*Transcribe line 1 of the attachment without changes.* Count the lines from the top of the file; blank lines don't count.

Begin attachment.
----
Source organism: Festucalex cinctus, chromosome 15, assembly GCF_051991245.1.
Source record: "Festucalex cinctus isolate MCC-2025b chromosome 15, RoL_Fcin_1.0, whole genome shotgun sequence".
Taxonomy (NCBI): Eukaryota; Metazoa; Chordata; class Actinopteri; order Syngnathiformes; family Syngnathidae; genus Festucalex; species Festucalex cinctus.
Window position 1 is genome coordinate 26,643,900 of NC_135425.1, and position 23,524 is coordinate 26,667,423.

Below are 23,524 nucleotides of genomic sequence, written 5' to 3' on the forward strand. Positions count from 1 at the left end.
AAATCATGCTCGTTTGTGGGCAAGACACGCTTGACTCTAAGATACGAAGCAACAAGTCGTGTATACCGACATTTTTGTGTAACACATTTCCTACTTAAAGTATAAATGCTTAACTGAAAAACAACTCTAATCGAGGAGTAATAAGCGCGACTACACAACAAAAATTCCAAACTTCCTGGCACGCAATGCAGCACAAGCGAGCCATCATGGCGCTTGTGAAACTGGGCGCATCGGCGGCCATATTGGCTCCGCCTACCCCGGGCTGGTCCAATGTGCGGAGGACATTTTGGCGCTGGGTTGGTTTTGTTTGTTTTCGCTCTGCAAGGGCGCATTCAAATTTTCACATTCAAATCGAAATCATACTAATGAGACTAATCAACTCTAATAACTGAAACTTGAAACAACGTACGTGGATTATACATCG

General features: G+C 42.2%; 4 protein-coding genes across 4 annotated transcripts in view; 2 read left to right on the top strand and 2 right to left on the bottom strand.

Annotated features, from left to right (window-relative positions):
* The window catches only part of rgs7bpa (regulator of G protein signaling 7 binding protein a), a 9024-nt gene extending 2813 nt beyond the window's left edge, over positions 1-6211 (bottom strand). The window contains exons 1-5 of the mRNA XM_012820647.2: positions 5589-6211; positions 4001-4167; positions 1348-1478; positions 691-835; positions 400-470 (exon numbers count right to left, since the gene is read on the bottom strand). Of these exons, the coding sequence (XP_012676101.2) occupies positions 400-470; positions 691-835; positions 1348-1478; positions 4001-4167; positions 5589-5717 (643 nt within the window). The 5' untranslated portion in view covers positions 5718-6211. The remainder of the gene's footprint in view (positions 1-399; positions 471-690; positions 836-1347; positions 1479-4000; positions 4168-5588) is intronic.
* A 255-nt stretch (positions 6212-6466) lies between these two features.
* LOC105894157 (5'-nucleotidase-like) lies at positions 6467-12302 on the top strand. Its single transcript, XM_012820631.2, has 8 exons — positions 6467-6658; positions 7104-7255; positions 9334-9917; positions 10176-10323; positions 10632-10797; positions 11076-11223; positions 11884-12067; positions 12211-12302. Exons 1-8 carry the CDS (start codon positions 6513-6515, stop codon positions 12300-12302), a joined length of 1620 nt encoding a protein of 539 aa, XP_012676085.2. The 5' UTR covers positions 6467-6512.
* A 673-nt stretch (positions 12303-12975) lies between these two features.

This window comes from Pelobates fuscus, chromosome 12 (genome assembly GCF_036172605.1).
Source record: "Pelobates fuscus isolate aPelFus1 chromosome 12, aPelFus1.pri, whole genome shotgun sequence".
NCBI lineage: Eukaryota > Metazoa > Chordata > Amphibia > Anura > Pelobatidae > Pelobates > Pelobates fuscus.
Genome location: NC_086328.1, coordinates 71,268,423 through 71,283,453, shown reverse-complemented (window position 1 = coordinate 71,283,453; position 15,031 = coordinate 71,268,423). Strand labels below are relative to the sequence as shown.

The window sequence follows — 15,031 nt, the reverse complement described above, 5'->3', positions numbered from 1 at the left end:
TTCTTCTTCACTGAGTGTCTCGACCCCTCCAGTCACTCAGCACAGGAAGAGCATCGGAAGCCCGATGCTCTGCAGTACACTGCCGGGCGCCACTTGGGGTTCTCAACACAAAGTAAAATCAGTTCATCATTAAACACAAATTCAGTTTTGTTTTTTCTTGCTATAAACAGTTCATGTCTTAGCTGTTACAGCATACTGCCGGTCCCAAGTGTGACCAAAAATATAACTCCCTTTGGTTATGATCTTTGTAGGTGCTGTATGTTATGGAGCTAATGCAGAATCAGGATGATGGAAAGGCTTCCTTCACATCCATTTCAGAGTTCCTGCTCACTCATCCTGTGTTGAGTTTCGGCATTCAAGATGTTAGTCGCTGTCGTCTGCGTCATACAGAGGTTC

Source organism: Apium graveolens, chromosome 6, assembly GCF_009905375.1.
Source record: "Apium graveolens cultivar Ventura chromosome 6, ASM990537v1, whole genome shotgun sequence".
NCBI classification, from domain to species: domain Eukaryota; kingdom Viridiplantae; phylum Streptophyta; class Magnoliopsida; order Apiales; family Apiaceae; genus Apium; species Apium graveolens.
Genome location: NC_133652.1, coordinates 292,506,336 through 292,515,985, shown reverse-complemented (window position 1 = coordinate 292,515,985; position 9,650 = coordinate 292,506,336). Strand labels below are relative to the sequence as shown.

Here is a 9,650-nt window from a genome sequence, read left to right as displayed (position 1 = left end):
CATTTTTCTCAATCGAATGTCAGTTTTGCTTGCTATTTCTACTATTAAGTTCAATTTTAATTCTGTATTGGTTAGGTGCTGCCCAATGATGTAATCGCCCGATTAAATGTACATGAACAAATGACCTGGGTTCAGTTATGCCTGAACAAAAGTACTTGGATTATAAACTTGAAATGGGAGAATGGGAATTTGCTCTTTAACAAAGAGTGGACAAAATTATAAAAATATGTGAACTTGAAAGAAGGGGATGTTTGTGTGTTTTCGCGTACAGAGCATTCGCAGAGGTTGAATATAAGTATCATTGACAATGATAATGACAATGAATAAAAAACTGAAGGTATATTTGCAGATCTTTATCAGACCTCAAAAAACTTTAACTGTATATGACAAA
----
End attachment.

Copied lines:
Source organism: Festucalex cinctus, chromosome 15, assembly GCF_051991245.1.